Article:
I have become a true farmer, it would seem, with no time for anything, including blogging! Now that the weather has finally broken here during my August break in the cool north, where it’s been nearly as hot as Spain for my first 10 days, sigh, I seem to have the mental clarity to write again. Here’s a photo of salad fixings from the second half of June.
Production this year was quite poor compared to last year, for reasons we’re not quite sure of. The northern tomatoes did fine until the heat hit, like last year. But the local peppers, eggplants and cucurbits didn’t seem that happy with the slow and very humid entry into summer. The cucurbits were mostly out by freeze in the last third of March; the heavy mulching I applied helped most of them survive but it really set them back.
One thing we did manage this summer was to get all five of our ground covers established and surviving (if at times looking a bit parched) on a three-week blanket irrigation rotation. The photo shows what in the future we hope much of our orchard areas will look like in the spaces between trees, with a mixture of sulla clover (Hedysarum coronarium — pink flowers and large leaves) and Lotus corniculatus (delicate yellow flowers and leaves) plus a local ¨meter-long¨ bean that is a real winner: tender, tasty green beans.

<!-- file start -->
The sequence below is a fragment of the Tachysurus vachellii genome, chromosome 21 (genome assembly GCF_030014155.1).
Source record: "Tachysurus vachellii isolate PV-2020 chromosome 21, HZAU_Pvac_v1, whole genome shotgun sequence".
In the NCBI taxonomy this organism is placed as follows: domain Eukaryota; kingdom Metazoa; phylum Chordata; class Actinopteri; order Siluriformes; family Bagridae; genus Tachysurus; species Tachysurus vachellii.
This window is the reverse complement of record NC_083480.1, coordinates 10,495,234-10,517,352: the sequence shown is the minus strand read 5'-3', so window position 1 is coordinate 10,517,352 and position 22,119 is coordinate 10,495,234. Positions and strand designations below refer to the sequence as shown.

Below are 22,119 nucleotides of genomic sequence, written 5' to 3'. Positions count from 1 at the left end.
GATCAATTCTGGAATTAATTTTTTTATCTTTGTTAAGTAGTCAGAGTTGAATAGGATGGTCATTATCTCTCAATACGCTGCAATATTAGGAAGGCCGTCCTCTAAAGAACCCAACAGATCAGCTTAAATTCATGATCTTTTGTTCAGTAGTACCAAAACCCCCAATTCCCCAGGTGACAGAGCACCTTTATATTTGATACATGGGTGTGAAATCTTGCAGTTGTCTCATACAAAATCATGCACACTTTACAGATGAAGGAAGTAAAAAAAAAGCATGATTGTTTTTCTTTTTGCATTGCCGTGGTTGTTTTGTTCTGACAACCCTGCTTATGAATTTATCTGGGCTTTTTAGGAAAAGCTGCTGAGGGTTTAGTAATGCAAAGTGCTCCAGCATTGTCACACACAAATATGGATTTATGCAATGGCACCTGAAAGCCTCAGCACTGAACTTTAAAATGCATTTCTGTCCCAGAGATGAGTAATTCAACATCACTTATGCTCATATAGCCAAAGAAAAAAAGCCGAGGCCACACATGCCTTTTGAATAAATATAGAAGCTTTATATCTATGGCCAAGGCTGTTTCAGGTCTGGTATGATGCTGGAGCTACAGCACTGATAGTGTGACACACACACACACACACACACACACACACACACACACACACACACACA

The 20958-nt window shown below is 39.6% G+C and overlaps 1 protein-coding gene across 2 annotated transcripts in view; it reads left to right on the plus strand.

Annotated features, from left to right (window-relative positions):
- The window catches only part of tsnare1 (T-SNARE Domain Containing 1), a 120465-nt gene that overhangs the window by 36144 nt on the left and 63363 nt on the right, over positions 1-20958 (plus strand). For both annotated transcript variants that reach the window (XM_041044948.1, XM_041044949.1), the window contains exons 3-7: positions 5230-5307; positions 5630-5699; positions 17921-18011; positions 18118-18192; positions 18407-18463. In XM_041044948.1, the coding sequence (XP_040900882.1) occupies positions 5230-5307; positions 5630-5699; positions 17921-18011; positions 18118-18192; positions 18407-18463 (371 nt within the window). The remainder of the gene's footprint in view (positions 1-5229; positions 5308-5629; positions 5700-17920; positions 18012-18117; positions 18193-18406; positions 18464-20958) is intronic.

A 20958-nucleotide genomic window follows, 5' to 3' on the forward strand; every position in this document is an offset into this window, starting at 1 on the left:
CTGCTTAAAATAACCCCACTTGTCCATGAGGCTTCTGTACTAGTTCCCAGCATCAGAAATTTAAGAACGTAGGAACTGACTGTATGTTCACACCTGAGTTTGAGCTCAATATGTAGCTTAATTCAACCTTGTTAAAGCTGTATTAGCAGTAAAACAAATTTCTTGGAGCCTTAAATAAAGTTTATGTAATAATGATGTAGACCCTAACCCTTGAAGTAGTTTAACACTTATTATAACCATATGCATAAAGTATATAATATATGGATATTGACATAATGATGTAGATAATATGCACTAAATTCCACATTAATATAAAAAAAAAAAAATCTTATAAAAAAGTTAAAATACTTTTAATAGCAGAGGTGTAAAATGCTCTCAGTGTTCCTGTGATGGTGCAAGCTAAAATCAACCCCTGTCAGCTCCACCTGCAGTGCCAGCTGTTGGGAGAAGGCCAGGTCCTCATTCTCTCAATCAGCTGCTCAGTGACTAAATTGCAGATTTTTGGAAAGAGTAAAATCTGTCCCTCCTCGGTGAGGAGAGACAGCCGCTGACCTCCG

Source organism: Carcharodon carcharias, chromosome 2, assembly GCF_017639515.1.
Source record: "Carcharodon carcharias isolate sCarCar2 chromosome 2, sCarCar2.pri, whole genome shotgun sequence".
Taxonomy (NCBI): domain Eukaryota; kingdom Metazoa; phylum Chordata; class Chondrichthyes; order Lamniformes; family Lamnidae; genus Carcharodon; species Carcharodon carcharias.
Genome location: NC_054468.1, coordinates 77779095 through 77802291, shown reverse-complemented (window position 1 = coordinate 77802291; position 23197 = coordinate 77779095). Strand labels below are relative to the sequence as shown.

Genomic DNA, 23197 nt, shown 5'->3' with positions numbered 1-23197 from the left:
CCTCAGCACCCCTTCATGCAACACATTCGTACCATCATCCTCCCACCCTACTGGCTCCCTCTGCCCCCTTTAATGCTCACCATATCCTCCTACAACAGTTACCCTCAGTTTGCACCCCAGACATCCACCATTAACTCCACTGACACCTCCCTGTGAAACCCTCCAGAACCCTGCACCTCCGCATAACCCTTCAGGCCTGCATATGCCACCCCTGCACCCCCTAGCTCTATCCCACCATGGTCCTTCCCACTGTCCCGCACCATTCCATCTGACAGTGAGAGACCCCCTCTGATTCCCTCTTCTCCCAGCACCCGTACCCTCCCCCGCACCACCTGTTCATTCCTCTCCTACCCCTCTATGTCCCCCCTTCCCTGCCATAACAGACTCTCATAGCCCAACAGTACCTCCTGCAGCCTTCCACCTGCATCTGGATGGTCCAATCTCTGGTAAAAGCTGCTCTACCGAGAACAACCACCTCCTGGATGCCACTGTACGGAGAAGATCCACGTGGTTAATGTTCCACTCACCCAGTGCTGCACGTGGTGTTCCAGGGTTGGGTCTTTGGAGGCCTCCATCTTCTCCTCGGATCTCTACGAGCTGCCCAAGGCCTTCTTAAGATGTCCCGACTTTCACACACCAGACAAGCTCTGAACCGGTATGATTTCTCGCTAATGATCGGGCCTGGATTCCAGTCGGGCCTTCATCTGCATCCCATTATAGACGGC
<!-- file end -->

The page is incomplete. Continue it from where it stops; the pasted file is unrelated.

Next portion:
The vibrant green leaves in the areas where our soil is most exhausted (this was a burn pit we filled in with soil from some of the still-abandoned areas of the farm) speak of decisive adaptation to the local biome. Additionally, esparceta, Egyptian clover and yarrow from last year have proven themselves both perennial and capable of propagation.
This means positive steps forward in nitrogen self-sufficiency, but also in water conservation, as extensive ground cover will shade the soil and help trap both irrigation water and dew. Next summer we plan to directly sow mixtures of ground cover and garden vegetable seeds as well as plant seeds directly into established stands of ground cover, in order to see what works best.